Using dexrazoxane can provide effective cardioprotection in children with acute myeloid leukemia (AML), according to a new study in the Journal of Clinical Oncology.1
The study was a multicenter study of all patients with AML but without high allelic ratio FLT3/ITD who were treated in Children’s Oncology Group trial AAML1031 between 2011 and 2016. The median length of follow-up was 3.5 years. The administration of dexrazoxane was done at the discretion of treating physicians and was documented at each course.
A total of 1014 patients were included in the study and 96 were give dexrazoxane at every anthracycline course. Compliance with cardiac monitoring, treatment arm, presenting white blood count, sex, race, and age had similar distributions among dexrazoxane-exposed and unexposed patients. Investigators found that dexrazoxane-exposed patients had significantly smaller declines in ejection fraction and shortening fraction than patients who had no exposure as well as a lower risk of left ventricular systolic dysfunction. The 5-year event free survival and overall survival was the same between the exposed group and the unexposed group, with a suggestion of lower treatment-related mortality among patients with dexrazoxane.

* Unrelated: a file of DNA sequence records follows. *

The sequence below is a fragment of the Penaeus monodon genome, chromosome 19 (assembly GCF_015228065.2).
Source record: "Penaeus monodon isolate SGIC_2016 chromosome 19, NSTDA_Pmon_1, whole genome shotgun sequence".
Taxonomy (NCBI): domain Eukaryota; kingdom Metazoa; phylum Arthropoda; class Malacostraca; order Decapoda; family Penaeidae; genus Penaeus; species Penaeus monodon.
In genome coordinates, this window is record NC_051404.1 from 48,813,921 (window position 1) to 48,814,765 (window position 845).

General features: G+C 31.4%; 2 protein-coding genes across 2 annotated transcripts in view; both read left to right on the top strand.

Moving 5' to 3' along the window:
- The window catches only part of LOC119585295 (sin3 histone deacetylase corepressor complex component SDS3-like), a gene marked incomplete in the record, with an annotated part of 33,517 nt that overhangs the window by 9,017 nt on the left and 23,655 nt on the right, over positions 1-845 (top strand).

The researchers concluded that dexrazoxane worked to preserve cardiac function in children with AML without increasing noncardiac toxicity and should be kept in consideration for cardioprotection during treatment of AML.
1. Getz KD, Sung L, Alonzo TA, Leger KJ, Gerbing RB, Pollard JA. Effect of dexrazoxane on left ventricular systolic function and treatment outcomes in patients with acute myeloid leukemia: a report from the Children's Oncology Group. J Clin Oncol. April 28, 2020. Epub ahead of print. doi: 10.1200/JCO.19.02856